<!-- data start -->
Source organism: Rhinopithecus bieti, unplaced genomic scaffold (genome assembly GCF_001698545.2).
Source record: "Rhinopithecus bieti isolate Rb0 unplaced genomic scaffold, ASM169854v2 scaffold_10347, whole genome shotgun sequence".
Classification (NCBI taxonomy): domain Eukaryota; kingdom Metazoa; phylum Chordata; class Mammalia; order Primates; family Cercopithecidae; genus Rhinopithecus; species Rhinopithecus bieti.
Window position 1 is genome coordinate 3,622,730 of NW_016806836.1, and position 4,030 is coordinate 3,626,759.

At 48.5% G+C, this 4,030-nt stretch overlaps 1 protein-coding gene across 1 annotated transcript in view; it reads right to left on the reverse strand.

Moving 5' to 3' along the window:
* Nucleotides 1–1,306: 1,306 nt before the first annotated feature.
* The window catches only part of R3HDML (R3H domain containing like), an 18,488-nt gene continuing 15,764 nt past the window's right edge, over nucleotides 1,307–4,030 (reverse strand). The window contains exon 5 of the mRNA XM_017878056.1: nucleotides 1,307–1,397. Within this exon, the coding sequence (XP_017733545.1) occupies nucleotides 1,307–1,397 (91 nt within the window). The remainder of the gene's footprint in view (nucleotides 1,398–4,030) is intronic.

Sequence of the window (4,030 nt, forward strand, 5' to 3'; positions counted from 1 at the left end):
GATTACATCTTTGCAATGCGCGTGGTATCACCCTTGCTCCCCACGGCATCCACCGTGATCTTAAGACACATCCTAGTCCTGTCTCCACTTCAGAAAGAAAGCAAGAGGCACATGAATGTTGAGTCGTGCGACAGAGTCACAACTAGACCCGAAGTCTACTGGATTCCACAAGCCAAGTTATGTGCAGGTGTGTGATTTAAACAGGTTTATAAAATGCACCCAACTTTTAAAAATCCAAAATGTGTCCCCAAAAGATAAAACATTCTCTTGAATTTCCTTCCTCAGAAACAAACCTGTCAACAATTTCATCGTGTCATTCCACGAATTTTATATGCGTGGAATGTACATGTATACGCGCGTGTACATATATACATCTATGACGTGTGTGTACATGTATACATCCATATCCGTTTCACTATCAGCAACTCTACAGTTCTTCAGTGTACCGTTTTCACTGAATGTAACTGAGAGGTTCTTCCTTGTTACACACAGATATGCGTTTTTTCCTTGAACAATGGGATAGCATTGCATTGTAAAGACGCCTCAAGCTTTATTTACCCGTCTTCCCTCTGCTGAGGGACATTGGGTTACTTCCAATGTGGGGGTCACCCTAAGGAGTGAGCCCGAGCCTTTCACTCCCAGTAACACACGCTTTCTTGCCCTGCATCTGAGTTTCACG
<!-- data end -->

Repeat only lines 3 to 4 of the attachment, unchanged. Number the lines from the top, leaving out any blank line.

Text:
Classification (NCBI taxonomy): domain Eukaryota; kingdom Metazoa; phylum Chordata; class Mammalia; order Primates; family Cercopithecidae; genus Rhinopithecus; species Rhinopithecus bieti.
Window position 1 is genome coordinate 3,622,730 of NW_016806836.1, and position 4,030 is coordinate 3,626,759.